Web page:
The Daily Inter Lake from Kalispell, Montana on November 24, 1957 · Page 2
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The Daily Inter Lake from Kalispell, Montana · Page 2

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Kalispell, Montana
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Sunday, November 24, 1957
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Page 2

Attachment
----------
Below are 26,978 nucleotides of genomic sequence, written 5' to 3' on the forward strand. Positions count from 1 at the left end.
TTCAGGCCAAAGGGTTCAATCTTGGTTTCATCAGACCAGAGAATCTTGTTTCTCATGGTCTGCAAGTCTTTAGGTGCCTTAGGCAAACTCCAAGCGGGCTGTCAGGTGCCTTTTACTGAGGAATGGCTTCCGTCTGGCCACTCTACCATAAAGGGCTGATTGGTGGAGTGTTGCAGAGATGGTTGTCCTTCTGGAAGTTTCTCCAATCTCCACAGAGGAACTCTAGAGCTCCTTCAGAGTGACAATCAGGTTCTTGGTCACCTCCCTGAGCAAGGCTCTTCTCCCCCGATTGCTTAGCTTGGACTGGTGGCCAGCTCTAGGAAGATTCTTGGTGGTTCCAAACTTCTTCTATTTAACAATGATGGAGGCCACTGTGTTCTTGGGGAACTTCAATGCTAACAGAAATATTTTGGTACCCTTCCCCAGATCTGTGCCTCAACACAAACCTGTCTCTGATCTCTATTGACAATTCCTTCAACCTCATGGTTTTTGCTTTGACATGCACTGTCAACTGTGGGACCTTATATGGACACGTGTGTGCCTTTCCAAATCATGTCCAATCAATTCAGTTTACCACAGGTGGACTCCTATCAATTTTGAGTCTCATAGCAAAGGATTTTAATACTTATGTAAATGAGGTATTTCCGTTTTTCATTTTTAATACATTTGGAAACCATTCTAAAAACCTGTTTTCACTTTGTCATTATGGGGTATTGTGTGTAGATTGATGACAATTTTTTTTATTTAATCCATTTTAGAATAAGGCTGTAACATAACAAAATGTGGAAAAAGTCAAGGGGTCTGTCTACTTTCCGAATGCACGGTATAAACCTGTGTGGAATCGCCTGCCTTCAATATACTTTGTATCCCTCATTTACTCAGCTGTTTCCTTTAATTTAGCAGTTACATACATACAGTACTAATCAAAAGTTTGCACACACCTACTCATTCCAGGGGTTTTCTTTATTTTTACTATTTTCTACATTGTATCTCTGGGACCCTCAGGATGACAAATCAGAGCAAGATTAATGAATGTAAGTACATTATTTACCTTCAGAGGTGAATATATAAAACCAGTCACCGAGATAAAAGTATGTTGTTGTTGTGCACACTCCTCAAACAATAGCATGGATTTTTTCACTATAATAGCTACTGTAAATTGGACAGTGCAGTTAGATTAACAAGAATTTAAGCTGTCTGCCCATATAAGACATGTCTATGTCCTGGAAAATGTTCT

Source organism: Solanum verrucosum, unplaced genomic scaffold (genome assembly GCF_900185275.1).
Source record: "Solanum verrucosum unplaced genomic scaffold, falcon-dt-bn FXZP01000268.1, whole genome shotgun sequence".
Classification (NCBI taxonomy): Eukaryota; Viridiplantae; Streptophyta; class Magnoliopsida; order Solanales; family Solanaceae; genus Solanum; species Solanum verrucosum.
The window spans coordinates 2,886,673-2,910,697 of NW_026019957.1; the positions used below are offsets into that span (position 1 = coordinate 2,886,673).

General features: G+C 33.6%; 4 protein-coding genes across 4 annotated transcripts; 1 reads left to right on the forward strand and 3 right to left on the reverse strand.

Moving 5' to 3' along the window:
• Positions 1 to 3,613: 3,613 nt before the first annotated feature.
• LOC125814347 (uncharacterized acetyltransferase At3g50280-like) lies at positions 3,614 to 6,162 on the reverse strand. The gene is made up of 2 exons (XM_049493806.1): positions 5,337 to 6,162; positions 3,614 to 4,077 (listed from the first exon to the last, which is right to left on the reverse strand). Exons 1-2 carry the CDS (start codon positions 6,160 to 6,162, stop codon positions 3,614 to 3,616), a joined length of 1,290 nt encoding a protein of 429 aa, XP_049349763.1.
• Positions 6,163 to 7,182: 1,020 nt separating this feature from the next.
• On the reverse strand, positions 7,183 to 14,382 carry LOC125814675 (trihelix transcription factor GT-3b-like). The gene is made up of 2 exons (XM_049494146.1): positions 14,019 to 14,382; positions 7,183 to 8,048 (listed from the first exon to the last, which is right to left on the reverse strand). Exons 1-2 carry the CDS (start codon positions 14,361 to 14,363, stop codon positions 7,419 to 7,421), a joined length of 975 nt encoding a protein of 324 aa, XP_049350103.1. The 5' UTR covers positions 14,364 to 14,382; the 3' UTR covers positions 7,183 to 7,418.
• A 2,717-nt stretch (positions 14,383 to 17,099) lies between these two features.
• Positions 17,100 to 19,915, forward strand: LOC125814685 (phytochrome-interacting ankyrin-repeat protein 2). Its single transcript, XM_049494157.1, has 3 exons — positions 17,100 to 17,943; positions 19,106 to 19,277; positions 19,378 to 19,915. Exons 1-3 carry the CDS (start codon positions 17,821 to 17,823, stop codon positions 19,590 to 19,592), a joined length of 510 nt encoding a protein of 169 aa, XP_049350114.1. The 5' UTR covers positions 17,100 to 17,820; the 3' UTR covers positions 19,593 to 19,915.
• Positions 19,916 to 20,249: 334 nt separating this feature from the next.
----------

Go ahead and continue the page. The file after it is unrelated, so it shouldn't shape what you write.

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-2 _THEJNTER LAKE, Sunday, November 24, 1957 At the Movies WILL SUCCESS SPOIL ROCK HUNTER? - Jayne Mansfield and Tony Randall sign autographs in this scene from "Will Success Spoil Rock Hunter?" Wednesday through Saturday at the Liberty. SEA W1FI -- Joan Coflins and Richard Burton search the island shore for food after a shipwreck in "Sea Wife," Sunday through ^Tuesday at 1he Liberty. Will Success Spoil Hunter Is Question for Moviegoers "Will Success Spoil Rock Hunter?" is the question asked .at the Liberty theater, Wednesday through Saturday, but with a comedy as fast-paced and star- studded as this, you probably won't care. Jayne Mansfield, the Texan proof of the claim that what they've got is bigger and better than anywhere else, plays the slightly daffy Hollywood movie lueen in New York. Tony Ran- Bank Debits Show Slight Increase During October B*ank debits In Montana during October were slightly higher than in the comparable 1956 m o n t h , the Federal Reserve Bank reported. For the year to date, debits are up 5 per cent from last year. Bank debits are mostly checks ·gainst depositors' accounts for payment of goods, services and debts; Total bank debits in Montana for October were listed at $444,278,000, compared with $443,783,000 in October, 1956. For the first 10 months of this year the total was $3,831,476,000, compared with 3,659239000 a year ago. Individual cities recorded considerable variations particularly in the October figure. Butte, for example, was down 14 per cent from October, 1956, with.a total of $60,426,000 in bank debits. Laurel was 30 per cent higher than last October with a $2,619,000 total. Other cities, with October bank debit totals and percentage change from a year ago included: ·Billings, $98,499,000, up 4 per cent; Bozeman, $21,646,000, up 24; Great Falls, $75,150,000, down 7; Havre, $13,168,000, down 5; Helena, $45,676,000, up 12; Livingston, $7,738,000, up 9; Miles City, 813,538,000, down 7, and Missoula, $34,687,000, up 4. dall, whom many regard as having the best comedy touch since Jerry Lewis, is cast opposite la Mansfield in the role of an advertising copy writer trying to make Jayne's Hollywood boy friend jealous. Betsy Drake and Joan Blondell also star in the 20th Century-Fox adaptation of George Axelrod's Broadway hit. If you like well- done slapstick and satire, producer-director Frank Tashlin has prepared a battery of sight and situation gags to demonstrate that, "laugh and the world laughs with you." If you don't enjoy this comedy and Jayne Mansfield, you are very likely to be alone. Three men and a nun, thrown together by an accident of war, drift about the Indian Ocean, victims of the sun, thirst, hunger and their own natures. "Sea Wife;" opening today at the Liberty Theater, is the 20th Century-Fox production in color that shows the limitations of human nature and the power of those who possess faith. Joan Collins, Richard Burton, Basil Sydney and Cy Grant portray men and a woman, reduced to their essential natures and responding accordingly to a battle with the sun and the sea and each other. Acclaimed as one of the year's most powerful stories, "Sea Wife," plays at the Liberty through Tuesday. , '75-Year-Olcl' Mother Scouts May Form Mariner Troop Girls interested in a Senior Mariner Scout troop have been asked to meet Monday at 7 p.m. to discuss formation of such a i troop. Interested girls should call SKO-4678 and they will be furnished transportation , to the meeting place. The troop will be for girls interested in water activities, 'camp- Ing and outdoor activities. A girl need not be a scout for membership in the troop, but must pass Senior Scout requirements, be 1417 years old or attending high school, must be proficient in basic knowledge of water skills and must pass a physical examination. Leaders of the troop will be Mrs. Ritchey Ostrom, Mrs. Jack Wallace and Miss Beverly Phillips. At a- meeting Thursday night in the Girl Scout office, leaders of troops of senior age discussed program, requirements and specific activities. Present were Mrs. T, B. Moore, Mrs. Laurence Richards, Miss Connie McCown, Mrs. Ostrom, Miss Phillips and Miss Marie Hubbard. Major aim of the Mariner program is public sei-vice as far as water safety is concerned. MOTHERHOOD AT 75 Is the equivalent in human years of this registered Pomeranian owned by Mr. and Mrs. Maurice Johnson of Kalispeil. Goldie, 10, gave.birfh to her first lifter of pups in five years on Sept. 2 by caesarian operation. After being unconscious for 12 days she began assuming her motherly duties. Both the pups and Gofdie are doing fine, a rarity since one or both usually die under these circumstances. ' JP Reports Highway Chairman Billings Janitor Suggests He Try High Speed ^LTT. BILLINGS .(UP)--A Billings jus-ll would like to please you, I must Watts » 47, was sentenced to 25 P.f* ftf t.TlA nPBPJ* KjaUC tVlA G f a t a «?nnlln n VPflfS 111 tVlA Cfata-. T*te«\»« «t«l.~. \. - Hce of the peace says the State Highway Patrol Board chairman suggested he resign and "go out and drive 75 or 80 miles per hour on the highway until you either kill or m aim. your self or are arrested." Justice,of the Peace E. E. Collins said this was suggested by board chairman Harry L. Burns as a way Collins could succeed in getting a court test of the 65-mlle- per-hour speed limit. The sugges- ;tion, Collins said, was made in a letter from Burns. Collins has claimed the Highway Board's . resolution setting the decline. "You see, you are not the first one who . . . wanted me to go out and kill myself. Some have been more generous than you, they even threatened to assist. limit has no legal force. He added that the letter from Burns was not meant to reflect the ideas of the complete board. In reply, Collins wrote, that "I have your letter suggesting that I go out and kill myself. As much as Equity Supply Wins Ice Cream Prize i^uu me: tiicciiug mu tu itjai'n Equity Supply Co. of Kalispeil about the education program won first place for Its chocolate A '" ct "''' f --"" * "" ' this manner," Collins wrote. Farmers Union Plans Workshop Plans are being made for a one- day workshop for the Flathead County Farmers Union at the IOOF Hall on Dec. 9. The meeting will begin at 10 a.m. and there will .be a. pptluck luncheon at noon. ·; Miss Margaret Bucher and Miss Pat Muir, education director and librarian from the state office In Great Palls, will conduct the classes. All county and local officers and others are urged to attend the meeting and to learn more years in the State Prison after he had earlier pleaded guilty to second degree murder charges In .the shotgun slaying of Mrs. Nach Leds- ma Amdora, 24, early last Sunday morning. , The sentence was pronounced by District Judge Ben H a r w o o d slightly more than five days after the crime was committed. Watts Had told harwood earlier in the -veek that he would plead guilty it ihe original charge was changed from first to second degree murder. Yellowstone County Atty. Joe Buley consented to change the original information and Watts entered his guilty plea. Mrs. Amdora was killed early Sunday moi-ning In Watts' trailer honAe behind a night club west of here where Watts was a janitor. 1 Ice cream during the 22nd annual Dairy Industry Week competition at Montana State College last week. Consolidated Dairies of Ronan won second for butter made with-| out cultures, 'first for aged ched-| dar cheese and first for unaged cheddar cheese. A district meeting of the Farmers Union will be Dec. 16 at Poison. State officers will present several programs at the district meeting. Two Pledged Lloyd 'Tracht, son of Mr. and Mrs. Howard Tracht, and Kenneth Fordik, son of Mr. and Mrs. Jack Fordik, have been pledged by Sigma Alpha Epsilon at Montana State University in Missoula. Both are 1957 graduates of Flathead County High School. Public Party St. Matthew's Social Club plans a public card party Monday at 8 St. Matthew's recep- Pioneer Dies DEER LODGE UP)--The last surviving member of the Montana Society of Pioneers in Powell County, Bayard T. Manlove, died in a local hospital Friday following a prolonged illness. He was 93. p.m. In the tlon center. Schedule Party SOMERS ILNS) -- The Somers Saddle Club fund-raising committee met on Tuesday night at the home of Mr. and Mrs. Hale Thompson and set Dec. 13 as the date for the community card party at the Somers school gymnasium at 8 p.m. Prizes will be awarded at tables for bridge, pinochle and canasta. Tickets will be sold by addle club members. Sandwiches and coffee will be available. Gaveleers Hear Five-Minute Talks Dr. Lester White headed table topics at a meeting of the Gav- aleers Tuesday night. George Ostrom was toastmaster. ·Five minute talks were given by Larry Bjornby, Ed Daigle, and Bob Fehlberg. Howard Hammer was evaluator. Guests were lilyn Vick and William Zweck. Thor Olson of Billiard, Wash., was visiting toastmaster. Material Delay Material fori'the new choir robes of the Bethlehem Lutheran Church was held up so robes will not be ready for the special Thanksgiving services Thursday morning. The robes will be worn for the first time at the Christina's services. Early Deadline Deadline for copy for n e x t Sunday's church page news for The Dally Inter Lake will be Tuesday at 5 p.m., due to the Thanksgiving holiday.' is YOUR BUDGET TIRED Try Super Foods Delicious Steer Beef For Your Locker FRONT QUARTER... .lb. 35c BY THE SIDE ............ lb. .38e HIND QUARTER ....lb. 45c For its size, the falcon is the most powerful bird of prey, that flies, according to the Encyclopedia Britannica. Esli Sham (formerly called Da- inascus), capital of Syria, Is reputed to be the world's oldest continuously Inhabited city. Get Your PIZZA at Smift/s ... GENUINE "DON PASQUAIE" __ Phene SK 6-6578 S M I T T Y ' S DRIVE-IN RESTAURANT -- featuring Ttlpl. XXX Hool B«« -Highway 1 \Vi Mil*» E*i» item Dawntown KalUpell OPEN 7 DAYS A WEEK The Grcitotl Guy In the Wotld !« Jh« Guy Who Takes HU Family Out la Din* One* « W«ek. GU£»T PHOTO-ART *HOP In Kolbpdl -- IT *;: MICHAEL KINDEL 23-month-old son of Mr. and Mri. Klndel, Route 1. YOUR HEADQUARTERS FOR BABY NEEDS MacMILLAN · k ' 40 E. Idaho . Ph. $K 6-5576 GET MORE OUT OF LIFE- GO OUT TO A MOVIE! Sun., Mon., Tues. LIBERTY MATINEE TODAY Z:00 EVENING SHOWS 7 9 SHIPWRECK... THEN TOGETHER... SHARINO LIFE, riQHTtfi3 DEStftEIN TH£VASTN£SS Of A WATCKY WltOC/M£SSt. , 5 ^ CinemoScop* · COio* ty D* ivx* JO AN COLLINS -RICHARD BURTON Plus "Lucky Dog' Last Times Tonite EVENING'SHOWS 7 * 8 wrtft of a town In h|» BARBARA HALE-BRAD DEXTER ' * Poison Rotary Hears History Of Scholarship Foundation . POLSON (ILNS) -- "The Rotary Foundation was started for the purpose of fostering projects to promote understanding and friendship b'etween the peoples of different nations," J. Robert Grinde told his fellow Poison Rotarians Wednesday, in a talk explaining the_ organization and history of the Foundation. His talk was supplemented by a discussion by Louis Pratt on the accomplishments of the Foundation. Grinde said that the historical beginning of the Rotary Foundation took place at the international convention at Atlanta, Ga., in 1917, where Arch Klumph, international president, suggested the need for some type of endowment to carry out a great educational service to mankind. The Foundation started with a fund of $700 in 1923. Since then it has grown to the point in 1957 AVith the total contributions amounting to more than $5,200,000. Disbursement are made from income-earned by the fund and the principal remains intact. Two most important projects of the Foundation, Grinde said, are the Rotary Foundation Fellowships for advanced study and Rotary Foundation Research Fellowships. In summarizing the activities, Pratt said that the Fellowships, which provide transportation, education, and living expenses for 1 a year, offer selected graduate students the opportunity to study in a foreign country. The student is expected to apply the benefits of this education to the advancement of International understanding and world peace when he returns to his home country. Since the program was inagurat- ed in 1947, Rotary Foundation wellowships have been awarded to ^53 young men and women living in 61 countries in Europe, Asia,' Africa, the Americas and the islands of the Pacific, for study in 42 countries. The one-year grants average $2,500 each, Pratt said, and total grants since 1947 hav« been in excess of $2,250,000. The fellowships are unique In that with some 9,'500 Rotary Clubs In 105 countries throughout the world, the students are in contact with Rotarians and their families during their year away from home. They attend Rotary meetings, visit homes and places of business and travel as much as possible during school holidays to gain a first-, hand knowledge of the host country. Pratt said that many of these Rotary fellows may well be among tomorrow's leaders. They teach in universities and secondary schools, have entered foreign and domestic services for their governments, have been ordained as ministers of churches of various faiths,, are doing advance research work and are active-in. positions of leadership in diverse business and professional fields. ' At Lackland ROXY Last Time Tonite ONE SHOW ONLY 7:30 SAVAGE HEART OF AFRICA! CONGO CROSSING 1 Technicolor 3te*» 1 VIRGINIA MAYO GEORGE NADER PETER lOttt · PLUS! SOWERS (ILNS) -- Mr. and Mrs. Peter Siderius have received word from their son,' Lt. Jerry Siderius, that he will be stationed at Lackland Air Force Base, Tex- a.° studying navigation for four weeks. Lt, Siderius received his commission When, he graduated from ROTO in June and left for Induction at Lackland Field Nov. 8. Statisticians envision.a U.S. population of 178,500,000 by the time of the 1960 census. DID YOU KNOW THAT you can rent a new NECCHI* Sewing Machine? only A MONTH far HE8 (Jtmanitmllon call er vtili Graham's SERVICE TERMS Phone SK 6*3312 1958 Admiral Television NOW SHOWING D I T LI r v ' r *T B11 N c Y j SK 6-7300 lrv.,.e« Oe.lrr f o , the fUtht.d Oprn Sveningj (, iy j fl Til 0 00 p m O" t«» IdaKa KXLY.TV, SUNDAY · ·· 11:30--Good Morning ll:45L-Prt Preview (I/ 12:00--Professional Football (L) 3:00--Bowling Time ' 4:00--Oral Roberts , 4:30--Song Shop 5:00--Western Roundup S : 92~^* w ? fc Commentary 6:30--Annie Oakley 7.-00--20th Century 8;OO--Lassie (L) 8:30--Bachelor Father (W '9:00--Ed Sullivan Show (L) 10:00--General Electric Theater fL) 10:30--Alfred Hitchcock (L) 11:00--$64,000 Challenge (Li 11:30--What's My Line (L) 12:00-^-ErroI Flynn Theater CHANNEL 4 MONDAY 10*0-- Good. Morning 10:30r-Search for Tomorrow (I) «:«-guifin* Light '(L) ll:00-^Hotel Cosmopolitan 11:15-- Love of Life 2:15-Seqret Storrii £) 2:30--Edge of Night (L) 3:OO^Garry Moore (L) 3:15--Garry Moore (L) 3:30--Godfrey Tim* (L) 4:00--Fun «t Home 4:30-Strlke JfHIch (L) KHQ-TV-Channel 6 · SUNDAY v 8:00-- Christopher Program 3:30-- This Is the Answer 4:00-- Travel Series · 4:30 -- Men Toward the Light 4:45-- Christian Science 5:00-- Wide Wide World' 6:30--Price Is Right 7:00--TV Theatre 8:OO^Bob Hope Show* 9:00--Steve Allen (C)* 10:00--Chevy Show i'C)« 11:00--Loretta Youn/« 11:30--Late Movie "Joe Smith American" , KREM-tV-Channe! 2 ·lafealw ABO Cable Wurw SUNDAY 2:00--Gene Autry 3'4ft-rTalth For Today 4:00--John Hopkins yn« ' ·' -Bon M»rehe Sunday Theatre ioaMfupdw: Sptctaeu*?" 1 ' KMSO-TV, MISSOULA SUNDAY. 11 :30-T»ft Pattern Football* 430-- ThU U til* Lift ' 8:00 -- TBA . . - · ' S:3K-The way * 6:00-- -The Christopher* 8 Jo-- Disneyland 7:30-- Kingdom of the Sea S:4fr*«heri» «f Coehlc* I*£-BacQ«!or Father i:00--Camera Three «ao~c«nfldeBfl«i File 10:00--General Electric Theatre ' MONDAY j:15--Tett Pattern 2:SO--Man to Man !:4S~Seeret Storm 3:00--Onrry M*»r« · , 3:30--Gbdfrey Time id-Day Matinee KGEZ-TV-Chanhol 9 , SUNDAY Professional Foot' all 4;00-The Christophers . 6:00--Wide, Wide World 6:30--Orai Robert; 7:0---Kra£t Theater 8*0--Original Amateur Hour 8:30--Jack Benny 9:00 --Steve .Allen 10:00--Chevy Show 11 :P ; --Loretta Young Show 11:30--Nsws Hi Lite*